Via: Foreign Policy in Focus.
Some of the advice for how Haiti ought to rebuild after the earthquake sounds hauntingly familiar. There are echoes of the same bad development advice Haiti has received for decades, even before the nation faced its current devastating situation. To avoid repeating past failures, we would be wise to review how previous aid models led down the wrong path.
Twelve years ago, Grassroots International released a study entitled “Feeding Dependency, Starving Democracy: USAID Policies in Haiti.” Offering an in-depth examination of USAID development policies in Haiti, the study concluded that official aid actually damaged the very aspects of Haitian society it was allegedly trying to fix. The aid was undermining democracy and creating too much dependency.
The study was particularly critical of the development community for making Haiti into a net food importer when it had been nearly self-sufficient and, in fact, a major rice producer. Despite, or because of, years of aid programs and structural adjustment policies imposed by international financial institutions and donor countries, the study found that Haiti’s food dependency was actually increasing. This disturbing result was partially caused by subsidized food aid programs that fed transnational agribusiness corporations but didn’t help Haitians grow food for their families.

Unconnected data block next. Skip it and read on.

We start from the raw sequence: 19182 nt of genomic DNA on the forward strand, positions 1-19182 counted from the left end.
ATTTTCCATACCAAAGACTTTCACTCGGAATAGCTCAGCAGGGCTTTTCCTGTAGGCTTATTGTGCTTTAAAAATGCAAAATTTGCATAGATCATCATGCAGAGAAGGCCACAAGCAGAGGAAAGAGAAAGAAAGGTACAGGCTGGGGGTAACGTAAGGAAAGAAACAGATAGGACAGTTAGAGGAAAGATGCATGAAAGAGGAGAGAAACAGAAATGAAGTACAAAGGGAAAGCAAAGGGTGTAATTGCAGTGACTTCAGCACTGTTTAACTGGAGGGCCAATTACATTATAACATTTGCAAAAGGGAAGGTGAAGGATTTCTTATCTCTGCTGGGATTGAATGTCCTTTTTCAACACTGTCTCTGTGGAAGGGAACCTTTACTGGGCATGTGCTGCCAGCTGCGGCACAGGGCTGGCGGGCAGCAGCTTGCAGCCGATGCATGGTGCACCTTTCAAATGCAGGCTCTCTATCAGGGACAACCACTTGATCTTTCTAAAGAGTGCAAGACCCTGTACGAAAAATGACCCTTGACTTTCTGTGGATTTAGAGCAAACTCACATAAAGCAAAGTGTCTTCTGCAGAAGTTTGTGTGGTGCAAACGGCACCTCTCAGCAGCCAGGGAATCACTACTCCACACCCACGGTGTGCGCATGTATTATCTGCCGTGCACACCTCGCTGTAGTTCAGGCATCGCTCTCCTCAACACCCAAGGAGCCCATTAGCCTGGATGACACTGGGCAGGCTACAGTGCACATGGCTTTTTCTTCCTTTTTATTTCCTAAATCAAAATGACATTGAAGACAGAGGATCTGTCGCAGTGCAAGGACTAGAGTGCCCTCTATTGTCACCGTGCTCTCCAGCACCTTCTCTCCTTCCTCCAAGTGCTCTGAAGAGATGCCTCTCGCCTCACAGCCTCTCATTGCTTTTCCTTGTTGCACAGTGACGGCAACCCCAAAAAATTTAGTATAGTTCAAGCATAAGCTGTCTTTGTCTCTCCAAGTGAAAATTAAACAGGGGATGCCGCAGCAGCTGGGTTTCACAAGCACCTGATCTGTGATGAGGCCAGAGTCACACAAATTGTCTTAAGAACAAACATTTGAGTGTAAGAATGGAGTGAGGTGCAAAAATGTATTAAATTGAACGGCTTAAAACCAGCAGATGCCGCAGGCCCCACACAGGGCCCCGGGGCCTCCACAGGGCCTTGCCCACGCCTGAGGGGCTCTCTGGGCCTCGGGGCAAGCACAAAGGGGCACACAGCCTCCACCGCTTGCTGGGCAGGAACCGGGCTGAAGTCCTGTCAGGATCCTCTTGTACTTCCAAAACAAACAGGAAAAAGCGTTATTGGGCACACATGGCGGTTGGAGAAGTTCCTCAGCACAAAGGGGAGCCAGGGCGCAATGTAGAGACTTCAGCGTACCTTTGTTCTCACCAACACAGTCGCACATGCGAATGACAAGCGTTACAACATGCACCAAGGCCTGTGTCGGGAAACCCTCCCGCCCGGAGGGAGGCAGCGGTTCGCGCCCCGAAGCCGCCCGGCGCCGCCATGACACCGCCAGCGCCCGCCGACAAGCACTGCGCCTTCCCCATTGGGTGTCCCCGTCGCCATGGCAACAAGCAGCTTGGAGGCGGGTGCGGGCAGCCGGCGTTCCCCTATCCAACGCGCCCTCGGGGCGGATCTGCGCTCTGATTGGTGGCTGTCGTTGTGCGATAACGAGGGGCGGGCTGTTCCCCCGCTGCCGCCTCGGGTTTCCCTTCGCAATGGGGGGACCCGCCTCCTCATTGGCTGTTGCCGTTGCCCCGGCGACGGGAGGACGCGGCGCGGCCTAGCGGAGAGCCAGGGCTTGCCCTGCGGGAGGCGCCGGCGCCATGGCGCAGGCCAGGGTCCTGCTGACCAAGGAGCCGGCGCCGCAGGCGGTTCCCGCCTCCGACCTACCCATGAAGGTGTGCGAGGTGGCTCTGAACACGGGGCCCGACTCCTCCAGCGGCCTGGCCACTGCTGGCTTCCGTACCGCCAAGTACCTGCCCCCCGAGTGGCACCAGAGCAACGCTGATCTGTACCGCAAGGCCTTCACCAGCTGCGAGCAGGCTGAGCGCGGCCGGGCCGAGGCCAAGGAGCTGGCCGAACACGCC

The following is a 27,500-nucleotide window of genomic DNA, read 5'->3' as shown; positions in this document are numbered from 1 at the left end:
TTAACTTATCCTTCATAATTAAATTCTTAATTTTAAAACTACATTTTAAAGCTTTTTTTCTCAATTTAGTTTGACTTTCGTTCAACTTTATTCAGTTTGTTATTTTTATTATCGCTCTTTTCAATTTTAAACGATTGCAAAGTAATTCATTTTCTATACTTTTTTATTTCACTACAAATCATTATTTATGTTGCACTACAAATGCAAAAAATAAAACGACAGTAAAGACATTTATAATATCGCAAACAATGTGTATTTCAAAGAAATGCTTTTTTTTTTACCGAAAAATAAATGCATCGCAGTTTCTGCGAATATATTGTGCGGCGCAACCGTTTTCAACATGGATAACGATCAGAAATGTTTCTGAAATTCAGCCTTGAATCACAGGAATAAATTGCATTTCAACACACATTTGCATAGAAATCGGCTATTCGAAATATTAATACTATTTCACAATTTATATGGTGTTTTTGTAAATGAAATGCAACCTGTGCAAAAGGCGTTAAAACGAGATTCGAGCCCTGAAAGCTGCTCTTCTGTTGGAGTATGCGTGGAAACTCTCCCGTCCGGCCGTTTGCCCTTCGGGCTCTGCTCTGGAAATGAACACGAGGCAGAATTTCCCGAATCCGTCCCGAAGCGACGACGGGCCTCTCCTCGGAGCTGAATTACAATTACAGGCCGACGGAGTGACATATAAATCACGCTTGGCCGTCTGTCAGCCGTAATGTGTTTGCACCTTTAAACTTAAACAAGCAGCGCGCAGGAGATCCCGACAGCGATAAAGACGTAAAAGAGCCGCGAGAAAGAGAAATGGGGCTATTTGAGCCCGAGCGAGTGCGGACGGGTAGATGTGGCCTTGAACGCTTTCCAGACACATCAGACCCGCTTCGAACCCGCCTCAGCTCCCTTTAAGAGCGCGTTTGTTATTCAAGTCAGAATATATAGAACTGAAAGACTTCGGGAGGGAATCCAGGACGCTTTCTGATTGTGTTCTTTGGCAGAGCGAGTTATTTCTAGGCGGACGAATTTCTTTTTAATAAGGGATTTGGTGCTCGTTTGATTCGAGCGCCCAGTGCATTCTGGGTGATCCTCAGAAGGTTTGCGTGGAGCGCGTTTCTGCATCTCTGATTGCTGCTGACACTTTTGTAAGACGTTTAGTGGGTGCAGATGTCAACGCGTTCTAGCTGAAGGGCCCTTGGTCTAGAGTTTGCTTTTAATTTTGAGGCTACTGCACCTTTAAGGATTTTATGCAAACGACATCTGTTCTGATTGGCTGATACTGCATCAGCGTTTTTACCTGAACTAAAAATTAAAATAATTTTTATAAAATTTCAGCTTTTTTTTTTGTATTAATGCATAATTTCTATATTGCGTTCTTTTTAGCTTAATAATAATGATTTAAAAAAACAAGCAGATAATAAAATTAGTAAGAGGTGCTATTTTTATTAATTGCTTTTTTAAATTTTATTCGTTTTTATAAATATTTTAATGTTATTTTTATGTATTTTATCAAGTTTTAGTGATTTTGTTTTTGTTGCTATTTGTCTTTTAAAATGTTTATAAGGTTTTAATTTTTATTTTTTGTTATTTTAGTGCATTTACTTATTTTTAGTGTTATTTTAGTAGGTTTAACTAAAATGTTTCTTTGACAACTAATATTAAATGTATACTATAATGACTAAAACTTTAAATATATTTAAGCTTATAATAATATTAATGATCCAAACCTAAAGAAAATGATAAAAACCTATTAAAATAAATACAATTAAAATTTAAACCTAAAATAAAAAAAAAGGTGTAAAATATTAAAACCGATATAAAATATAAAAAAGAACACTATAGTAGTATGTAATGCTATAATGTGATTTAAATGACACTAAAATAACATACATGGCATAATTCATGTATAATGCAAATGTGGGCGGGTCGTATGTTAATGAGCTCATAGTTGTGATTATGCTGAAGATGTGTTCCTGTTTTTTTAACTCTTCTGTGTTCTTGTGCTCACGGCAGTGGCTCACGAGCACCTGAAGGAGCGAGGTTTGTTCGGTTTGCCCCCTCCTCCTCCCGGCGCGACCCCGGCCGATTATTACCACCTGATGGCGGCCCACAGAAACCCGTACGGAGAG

Sadly, much of that 12-year-old study could have been written today.
Making Matters Worse
As recently as 2007, a USAID agronomist told Grassroots International that Haiti’s small farm sector simply had no future. This was a callous prognosis for the nation’s three million-plus small farmers (out of a population of 9 million). In a nutshell, USAID’s plan for Haiti and many other poor countries is to push farmers out of subsistence agriculture as quickly as possible. Farmers that might otherwise be supported to grow food are frequently engaged as laborers in work-for-food programs. Rather than pursue innovative programs to keep rural food markets local and support food sovereignty, misguided aid programs encourage farmers to grow higher-value export crops such as cashews, coffee, and, more recently, jatropha for agrofuels.